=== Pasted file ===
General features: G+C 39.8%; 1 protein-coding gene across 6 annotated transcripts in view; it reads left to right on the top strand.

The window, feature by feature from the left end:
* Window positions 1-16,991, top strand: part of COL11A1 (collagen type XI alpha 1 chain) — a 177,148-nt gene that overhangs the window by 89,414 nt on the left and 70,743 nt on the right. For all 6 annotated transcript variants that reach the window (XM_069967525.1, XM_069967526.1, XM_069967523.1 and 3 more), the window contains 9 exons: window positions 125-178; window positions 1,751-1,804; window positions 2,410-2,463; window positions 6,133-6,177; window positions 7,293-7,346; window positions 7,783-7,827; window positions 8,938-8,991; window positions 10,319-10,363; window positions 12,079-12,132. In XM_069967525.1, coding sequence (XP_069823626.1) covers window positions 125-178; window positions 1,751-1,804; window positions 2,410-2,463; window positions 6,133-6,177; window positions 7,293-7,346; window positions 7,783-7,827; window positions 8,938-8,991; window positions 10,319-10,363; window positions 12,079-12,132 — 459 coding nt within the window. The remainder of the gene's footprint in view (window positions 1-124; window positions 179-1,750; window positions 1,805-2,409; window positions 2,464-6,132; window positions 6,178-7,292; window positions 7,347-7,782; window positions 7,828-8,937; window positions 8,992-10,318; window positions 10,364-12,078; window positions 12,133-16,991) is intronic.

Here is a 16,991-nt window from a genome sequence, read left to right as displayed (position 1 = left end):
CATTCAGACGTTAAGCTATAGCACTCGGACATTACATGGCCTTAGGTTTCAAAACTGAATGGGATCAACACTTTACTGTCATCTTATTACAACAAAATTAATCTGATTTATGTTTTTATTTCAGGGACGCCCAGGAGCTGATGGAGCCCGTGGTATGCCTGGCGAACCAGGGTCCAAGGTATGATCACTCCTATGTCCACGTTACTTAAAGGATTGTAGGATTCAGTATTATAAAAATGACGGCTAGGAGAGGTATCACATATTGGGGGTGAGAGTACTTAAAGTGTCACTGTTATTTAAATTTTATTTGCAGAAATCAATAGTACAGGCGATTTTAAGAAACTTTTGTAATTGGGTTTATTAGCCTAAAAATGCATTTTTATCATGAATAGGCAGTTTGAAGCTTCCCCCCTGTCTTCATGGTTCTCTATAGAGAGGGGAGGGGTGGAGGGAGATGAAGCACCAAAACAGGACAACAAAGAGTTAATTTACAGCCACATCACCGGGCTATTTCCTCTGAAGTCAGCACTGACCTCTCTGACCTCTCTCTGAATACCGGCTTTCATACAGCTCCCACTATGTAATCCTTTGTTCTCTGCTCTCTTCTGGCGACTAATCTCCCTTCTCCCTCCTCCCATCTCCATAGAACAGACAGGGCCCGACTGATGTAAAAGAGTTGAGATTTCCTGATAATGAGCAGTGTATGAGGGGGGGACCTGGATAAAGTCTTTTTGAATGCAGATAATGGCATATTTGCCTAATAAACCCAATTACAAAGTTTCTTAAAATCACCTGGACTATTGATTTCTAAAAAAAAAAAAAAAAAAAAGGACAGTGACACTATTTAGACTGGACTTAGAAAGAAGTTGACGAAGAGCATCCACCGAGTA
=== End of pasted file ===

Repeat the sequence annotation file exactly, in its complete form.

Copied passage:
General features: G+C 39.8%; 1 protein-coding gene across 6 annotated transcripts in view; it reads left to right on the top strand.

The window, feature by feature from the left end:
* Window positions 1-16,991, top strand: part of COL11A1 (collagen type XI alpha 1 chain) — a 177,148-nt gene that overhangs the window by 89,414 nt on the left and 70,743 nt on the right. For all 6 annotated transcript variants that reach the window (XM_069967525.1, XM_069967526.1, XM_069967523.1 and 3 more), the window contains 9 exons: window positions 125-178; window positions 1,751-1,804; window positions 2,410-2,463; window positions 6,133-6,177; window positions 7,293-7,346; window positions 7,783-7,827; window positions 8,938-8,991; window positions 10,319-10,363; window positions 12,079-12,132. In XM_069967525.1, coding sequence (XP_069823626.1) covers window positions 125-178; window positions 1,751-1,804; window positions 2,410-2,463; window positions 6,133-6,177; window positions 7,293-7,346; window positions 7,783-7,827; window positions 8,938-8,991; window positions 10,319-10,363; window positions 12,079-12,132 — 459 coding nt within the window. The remainder of the gene's footprint in view (window positions 1-124; window positions 179-1,750; window positions 1,805-2,409; window positions 2,464-6,132; window positions 6,178-7,292; window positions 7,347-7,782; window positions 7,828-8,937; window positions 8,992-10,318; window positions 10,364-12,078; window positions 12,133-16,991) is intronic.

Here is a 16,991-nt window from a genome sequence, read left to right as displayed (position 1 = left end):
CATTCAGACGTTAAGCTATAGCACTCGGACATTACATGGCCTTAGGTTTCAAAACTGAATGGGATCAACACTTTACTGTCATCTTATTACAACAAAATTAATCTGATTTATGTTTTTATTTCAGGGACGCCCAGGAGCTGATGGAGCCCGTGGTATGCCTGGCGAACCAGGGTCCAAGGTATGATCACTCCTATGTCCACGTTACTTAAAGGATTGTAGGATTCAGTATTATAAAAATGACGGCTAGGAGAGGTATCACATATTGGGGGTGAGAGTACTTAAAGTGTCACTGTTATTTAAATTTTATTTGCAGAAATCAATAGTACAGGCGATTTTAAGAAACTTTTGTAATTGGGTTTATTAGCCTAAAAATGCATTTTTATCATGAATAGGCAGTTTGAAGCTTCCCCCCTGTCTTCATGGTTCTCTATAGAGAGGGGAGGGGTGGAGGGAGATGAAGCACCAAAACAGGACAACAAAGAGTTAATTTACAGCCACATCACCGGGCTATTTCCTCTGAAGTCAGCACTGACCTCTCTGACCTCTCTCTGAATACCGGCTTTCATACAGCTCCCACTATGTAATCCTTTGTTCTCTGCTCTCTTCTGGCGACTAATCTCCCTTCTCCCTCCTCCCATCTCCATAGAACAGACAGGGCCCGACTGATGTAAAAGAGTTGAGATTTCCTGATAATGAGCAGTGTATGAGGGGGGGACCTGGATAAAGTCTTTTTGAATGCAGATAATGGCATATTTGCCTAATAAACCCAATTACAAAGTTTCTTAAAATCACCTGGACTATTGATTTCTAAAAAAAAAAAAAAAAAAAAGGACAGTGACACTATTTAGACTGGACTTAGAAAGAAGTTGACGAAGAGCATCCACCGAGTA